The Madness of Gaius Caligula of Rome
The madness of Caligula is a well-known fact. The very mention of his name conjures up visions of madness, cruelty, viciousness and sexual perversion. Unlike Hitler or Stalin, who were committed to policy and consistent in their ruthlessness, there was no predicting what Caligula may do next (Ferrill, as paraphrased in Bootikins, 1991). Many factors may have contributed to his madness: lead poisoning, heredity, disease, and observationally learned behavior.
Born in 12 AD as Gaius Augustus Germananicus, he was affectionately nicknamed Caligula or "Little Boots" by the roman soldiers under his father's command, a well-known general. His uncle, Emperor Tiberius, murdered Caligula's family, except for his two sisters. Emperor Tiberius thus summoned the orphaned Caligula to join him on the island of Capri. In March 37AD, the emperor fell ill and subsequently collapsed into a coma. An accepted belief is that Caligula's chamberlain smothered the Emperor.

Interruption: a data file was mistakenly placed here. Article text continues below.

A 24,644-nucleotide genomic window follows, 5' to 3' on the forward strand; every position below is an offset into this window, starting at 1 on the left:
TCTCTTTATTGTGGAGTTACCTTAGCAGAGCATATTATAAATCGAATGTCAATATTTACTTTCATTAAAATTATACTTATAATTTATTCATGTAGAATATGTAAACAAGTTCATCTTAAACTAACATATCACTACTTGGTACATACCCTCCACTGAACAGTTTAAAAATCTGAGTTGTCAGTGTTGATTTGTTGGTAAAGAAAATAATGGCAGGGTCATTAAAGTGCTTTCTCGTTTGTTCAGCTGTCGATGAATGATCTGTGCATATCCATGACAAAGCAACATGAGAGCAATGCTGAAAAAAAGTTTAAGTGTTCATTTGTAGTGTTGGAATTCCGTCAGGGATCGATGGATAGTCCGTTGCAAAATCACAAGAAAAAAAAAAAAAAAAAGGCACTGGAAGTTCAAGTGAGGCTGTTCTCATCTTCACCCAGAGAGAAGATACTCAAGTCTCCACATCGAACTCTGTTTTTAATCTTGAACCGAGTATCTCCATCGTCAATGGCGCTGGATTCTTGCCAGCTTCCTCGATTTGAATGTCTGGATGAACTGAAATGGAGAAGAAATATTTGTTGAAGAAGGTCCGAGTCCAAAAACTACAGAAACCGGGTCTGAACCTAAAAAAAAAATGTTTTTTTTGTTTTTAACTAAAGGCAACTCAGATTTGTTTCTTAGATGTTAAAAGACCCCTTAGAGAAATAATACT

Thus, with great fanfare and optimism, on March 28, 37AD Caligula was appointed emperor. His first actions as emperor were positive: freedom for prisoners, amnesty for exiles, and no more treason trials. In October of 37AD Caligula fell ill and nearly died. Upon his recovery, his true madness began to manifest itself. After a four-year reign, Caligula's death came in the form of a stabbing as he left a theater (McGill, 2002). Many factors contributed to Caligula's behavior, both environmental and hereditary. The bias of history makes the surmising of the exact facts and circumstances concerning Caligula's behavior impossible, but it is possible to reach reasonable conclusions. Most differences about Caligula's behavior derive from the disagreements among those who subscribe to differencing schools of thought concerning behavior. "Some Contemporary historians have hypothesized that Caligula's illness drove him mad. Others attribute his radical behavior to his troubled youth...